After decades of shutting down nuclear plants across the country, there is now a sudden growing political movement to hit the brakes, with much of it being led by environmental scientists.A study from Pew Research Center found that nuclear power was barely more popular than coal and oil among the U.S. public, as vast majorities of respondents were instead in favor of increasing wind and solar energy intake. Despite this, the Biden administration announced $6 billion to keep current nuclear plants operational, and California Gov. Gavin Newsom is now pushing to keep the state's last remaining nuclear plant, the Diablo Canyon Nuclear Power Plant, open. So, how has the debate around nuclear energy changed, and why are we seeing this sudden shift for a less popular energy source?In the postwar period, nuclear power plants began springing up around the country, encouraged by President Dwight D. Eisenhower who famously made his "Atoms for Peace speech at the U.N. But, that wasnt enough to calm the fears of nuclear armament and attacks as the U.S. headed into the Cold War. Nuclear power plants depend on fuel rods where fission occurs, or in other words, the splitting of an atom. The rods are surrounded by water which helps keep them cool. The fission creates heat, which boils the surrounding water to make steam. The steam is what powers a turbine to make energy.If, for some reason, the fuel rods get too hot, that can cause a meltdown.In 1979, the first major accident happened at a U.S. power plant. The Three Mile Island incident was a partial meltdown of a plant in Pennsylvania, where cleanup took over 20 years. Conflicting studies havent conclusively determined whether the disaster led to health problems, such as a rise in cancer in the area, but the image was already set in the publics mind. The number of nuclear plants being built and kept open plummeted.Further high-profile disasters made a lasting impact worldwide: In 1986, the Chernobyl disaster in the Soviet Union had horrific and deadly consequences. Then in 2011, Fukushima plant meltdown only added to the list, even though there were no reported deaths. These disasters also reinforced national security concerns about plants being potential targets of terrorist groups or wartime enemies, like Russia in Ukraine.There are a number of things that have changed in recent years: Safer technology is being developed for future facilities, and now that China and Russia have overtaken the U.S. in the number of …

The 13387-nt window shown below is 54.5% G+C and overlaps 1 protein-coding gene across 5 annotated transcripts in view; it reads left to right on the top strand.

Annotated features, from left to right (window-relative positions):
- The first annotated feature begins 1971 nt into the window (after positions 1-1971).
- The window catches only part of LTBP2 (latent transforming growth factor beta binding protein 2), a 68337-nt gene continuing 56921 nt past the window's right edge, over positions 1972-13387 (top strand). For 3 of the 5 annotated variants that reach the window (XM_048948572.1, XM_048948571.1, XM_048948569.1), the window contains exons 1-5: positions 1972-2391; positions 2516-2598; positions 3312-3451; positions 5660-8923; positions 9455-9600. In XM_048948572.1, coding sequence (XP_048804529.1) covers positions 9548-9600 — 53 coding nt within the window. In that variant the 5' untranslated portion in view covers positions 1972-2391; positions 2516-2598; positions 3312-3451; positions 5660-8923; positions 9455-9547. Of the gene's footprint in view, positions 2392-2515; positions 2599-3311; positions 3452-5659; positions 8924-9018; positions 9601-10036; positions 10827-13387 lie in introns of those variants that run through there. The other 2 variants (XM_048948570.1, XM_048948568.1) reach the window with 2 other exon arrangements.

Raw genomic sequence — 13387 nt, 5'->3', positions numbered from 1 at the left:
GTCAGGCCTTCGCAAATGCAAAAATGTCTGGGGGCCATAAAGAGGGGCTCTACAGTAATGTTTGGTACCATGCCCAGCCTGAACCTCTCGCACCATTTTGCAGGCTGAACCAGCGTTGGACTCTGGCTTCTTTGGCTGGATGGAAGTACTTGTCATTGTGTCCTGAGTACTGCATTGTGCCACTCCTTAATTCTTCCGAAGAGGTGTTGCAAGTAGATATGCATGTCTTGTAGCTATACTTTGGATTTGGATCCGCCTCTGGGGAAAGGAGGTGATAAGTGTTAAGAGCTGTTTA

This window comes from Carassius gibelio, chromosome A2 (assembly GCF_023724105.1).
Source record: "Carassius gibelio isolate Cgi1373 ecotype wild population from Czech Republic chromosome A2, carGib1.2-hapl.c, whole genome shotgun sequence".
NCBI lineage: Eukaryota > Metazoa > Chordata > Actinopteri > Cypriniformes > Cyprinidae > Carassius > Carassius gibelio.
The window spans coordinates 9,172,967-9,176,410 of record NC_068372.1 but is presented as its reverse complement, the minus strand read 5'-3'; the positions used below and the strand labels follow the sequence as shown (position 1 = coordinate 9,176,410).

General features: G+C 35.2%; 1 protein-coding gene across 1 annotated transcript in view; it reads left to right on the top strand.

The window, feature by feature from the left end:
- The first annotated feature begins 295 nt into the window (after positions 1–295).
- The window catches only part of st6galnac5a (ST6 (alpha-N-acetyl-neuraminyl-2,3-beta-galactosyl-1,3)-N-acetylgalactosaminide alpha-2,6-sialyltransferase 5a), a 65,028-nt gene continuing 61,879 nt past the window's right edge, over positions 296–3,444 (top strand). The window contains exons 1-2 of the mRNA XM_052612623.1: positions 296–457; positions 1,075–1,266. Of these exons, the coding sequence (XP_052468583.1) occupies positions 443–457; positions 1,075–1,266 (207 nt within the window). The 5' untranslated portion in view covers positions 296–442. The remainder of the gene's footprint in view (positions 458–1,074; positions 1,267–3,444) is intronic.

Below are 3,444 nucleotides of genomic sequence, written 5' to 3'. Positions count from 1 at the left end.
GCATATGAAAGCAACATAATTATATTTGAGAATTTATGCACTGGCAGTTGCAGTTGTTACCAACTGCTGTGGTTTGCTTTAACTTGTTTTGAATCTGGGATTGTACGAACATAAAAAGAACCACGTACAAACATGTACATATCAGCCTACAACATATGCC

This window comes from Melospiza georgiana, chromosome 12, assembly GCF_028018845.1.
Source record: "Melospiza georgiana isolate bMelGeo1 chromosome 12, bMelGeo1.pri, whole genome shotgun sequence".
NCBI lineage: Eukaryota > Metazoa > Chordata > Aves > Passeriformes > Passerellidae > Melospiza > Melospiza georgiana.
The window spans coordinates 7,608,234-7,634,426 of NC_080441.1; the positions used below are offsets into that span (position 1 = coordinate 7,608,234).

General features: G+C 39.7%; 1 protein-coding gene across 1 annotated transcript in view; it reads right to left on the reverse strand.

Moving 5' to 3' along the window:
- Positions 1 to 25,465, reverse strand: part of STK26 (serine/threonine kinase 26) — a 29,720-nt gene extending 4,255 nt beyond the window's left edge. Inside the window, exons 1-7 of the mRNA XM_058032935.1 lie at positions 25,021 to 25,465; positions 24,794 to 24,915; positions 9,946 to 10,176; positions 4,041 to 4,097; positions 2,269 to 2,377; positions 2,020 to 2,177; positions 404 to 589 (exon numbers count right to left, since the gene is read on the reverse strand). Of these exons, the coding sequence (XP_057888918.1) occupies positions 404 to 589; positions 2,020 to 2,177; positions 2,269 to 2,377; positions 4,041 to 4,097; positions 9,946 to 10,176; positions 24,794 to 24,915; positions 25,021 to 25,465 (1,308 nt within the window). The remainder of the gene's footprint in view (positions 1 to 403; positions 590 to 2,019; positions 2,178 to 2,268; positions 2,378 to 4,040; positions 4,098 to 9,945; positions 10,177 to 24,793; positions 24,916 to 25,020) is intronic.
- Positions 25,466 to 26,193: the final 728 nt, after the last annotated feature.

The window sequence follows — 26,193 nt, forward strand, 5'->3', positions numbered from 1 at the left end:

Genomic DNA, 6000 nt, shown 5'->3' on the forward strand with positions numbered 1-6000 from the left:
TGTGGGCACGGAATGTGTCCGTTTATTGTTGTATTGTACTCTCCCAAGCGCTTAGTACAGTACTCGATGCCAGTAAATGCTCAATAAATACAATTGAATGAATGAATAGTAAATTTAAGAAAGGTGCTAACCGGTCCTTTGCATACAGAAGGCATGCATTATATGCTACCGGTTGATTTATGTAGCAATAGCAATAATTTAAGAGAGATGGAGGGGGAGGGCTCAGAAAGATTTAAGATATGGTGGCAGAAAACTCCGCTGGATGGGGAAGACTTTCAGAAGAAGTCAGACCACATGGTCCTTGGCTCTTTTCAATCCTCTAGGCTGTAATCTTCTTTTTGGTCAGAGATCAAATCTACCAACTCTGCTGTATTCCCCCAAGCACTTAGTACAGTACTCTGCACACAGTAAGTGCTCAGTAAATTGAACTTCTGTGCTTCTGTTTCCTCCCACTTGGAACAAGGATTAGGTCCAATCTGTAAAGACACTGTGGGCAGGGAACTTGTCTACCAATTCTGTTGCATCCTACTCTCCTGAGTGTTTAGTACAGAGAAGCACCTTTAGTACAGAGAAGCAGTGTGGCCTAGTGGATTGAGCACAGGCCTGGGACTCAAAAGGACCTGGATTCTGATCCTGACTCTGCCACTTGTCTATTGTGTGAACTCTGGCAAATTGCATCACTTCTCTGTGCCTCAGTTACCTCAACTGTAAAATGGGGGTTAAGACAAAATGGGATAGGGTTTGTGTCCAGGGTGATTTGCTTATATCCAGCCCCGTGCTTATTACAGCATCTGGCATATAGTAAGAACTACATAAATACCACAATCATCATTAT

Join the flipboard community
Discover, collect, and share stories for all your interestsSign up
More stories from Editor's Picks
Tiffany Haddish is our newest cover star and she never holds back, even (especially?) in her Cosmo Quiz. In her words, "If there's no vulgarity, you'll know it's been edited." A queen, truly.
Could you be friends with a robot?
Are we in the future yet? Buzz60’s Tony Spitz has the details.
Some burned out workers are doing the bare minimum to get by at the office. Here's why.
"Breaking Bad" is already a great show, but it's been interesting to see how events in "Better Call Saul" have impacted it. For this list, we’ll be looking at plot points connected to “Breaking Bad” that were expanded upon or given a whole new perspective in its prequel series. Better keep in mind we’ll be breaking out the spoilers.